Saturday, November 19, 2011

68% of the sons of the 1% have worked for Dad !!!!

The Atlantic Monthly is shocked, shocked to learn that 68% of the sons of the top 1% have worked for their father's company. 
It's true.  68% of family-owned businesses actually employ family members. 
It seems that entrepreneurs often start a business so they can provide for their own children, not those of a total stranger in Hobbes, New Mexico.

(Ok, enough of the sarcasm.  Here's the point.....)

My first job was at a family-owned business.  I shoveled mud in my father's rice fields.  He could've, and should've hired a more qualified person, like an unemployed accountant in New Jersey, or a needy interior decorator living in Bangor, Maine.  Instead, he kept the mud-shoveling job in the family.  I still feel guilty about it.  My sisters sometimes drove tractors and flagged for the cropdusters.  We've never spoken about our individual strategies for handling the shame of taking these jobs from others, but the conversation needs to happen.  Perhaps this Christmas.   

(Sorry, the sarcasm isn't going away quietly.) 

During the winters, I worked at another family-owned business, a winery across the river from the farm. 
The owner, Sam Rushing, started his vineyard on some land previously owned by his grandfather, Big Tom Rushing.  (When time permits, Google "Tom Rushen Blues" by the legendary Charlie Patton.  Patton wrote it about Big Tom.)  Not only did Sam hire Big Tom, his grandfather, Sam also hired a woman that he was sleeping with !!!  And he allowed this...this....this harlot to make actual decisions about the operation of the winery !!  And run the little cafe attached to the winery !!!  Just because she was willing to go to bed with him !!!  Yes !!!  Sam Rushing, that selfish bastard, hired his wife !!!

The Rushing Winery should've been surrounded by protesters chanting "No Justice, No Peace".

(Sorry, the sarcasm isn't going away quietly.)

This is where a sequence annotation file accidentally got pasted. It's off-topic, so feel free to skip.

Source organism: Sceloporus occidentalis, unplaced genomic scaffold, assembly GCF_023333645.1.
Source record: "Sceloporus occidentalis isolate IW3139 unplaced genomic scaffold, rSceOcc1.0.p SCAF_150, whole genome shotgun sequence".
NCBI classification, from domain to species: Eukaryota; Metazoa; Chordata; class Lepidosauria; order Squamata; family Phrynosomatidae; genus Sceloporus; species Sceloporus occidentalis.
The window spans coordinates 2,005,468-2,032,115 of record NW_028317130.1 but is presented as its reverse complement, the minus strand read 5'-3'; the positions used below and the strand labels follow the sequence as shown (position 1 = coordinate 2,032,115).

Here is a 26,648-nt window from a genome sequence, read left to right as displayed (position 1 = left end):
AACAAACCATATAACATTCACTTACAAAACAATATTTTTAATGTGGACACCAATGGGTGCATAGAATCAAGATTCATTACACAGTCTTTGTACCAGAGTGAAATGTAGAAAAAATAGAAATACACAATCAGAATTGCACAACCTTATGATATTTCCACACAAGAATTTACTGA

After I moved to Fort Worth from Mississippi, I got a job at Bassham Food Services, loading trucks on the night shift.  Calvin Bassham, the patriarch of the bunch, had started the company by purchasing an egg truck.  He made deliveries to every restaurant and hotel in Fort Worth.  Then, to provide even more for his family, he started selling chickens.  Then other meat.  Next thing you know, Calvin Bassham was providing paper plates, forks, vegetable oil, string beans, corn, stewed tomatoes and such all over the Fort Worth/Dallas area.  He put in 80 hour weeks for years, not to pay more taxes, not to support our local infrastructure, and not to give back to the community. 
He did it for his family. 
He let his wife, Helen, keep the books.  Ronnie (#1 son) did most of the selling with Randy (#2 son).  Wes (#3 son) was in charge of the delivery trucks. 
Were there more qualified accountants than Helen in Fort Worth?  Could I have done a better job than Wes as the dispatcher? 
Yes and yes. 
But Calvin Bassham put in all those 80 hour weeks so he could give those jobs, and the company, to his own family.  The bastard. 

After that, I got another job doing the shipping and freight for Taylors Books.  Martha Taylor was the entrepreneur who started the company.  When her first bookstore in Dallas took off, Henry, her husband, quit his hospital administration job and went to work helping grow the book company.  Mike, their son, eventually took over the whole thing.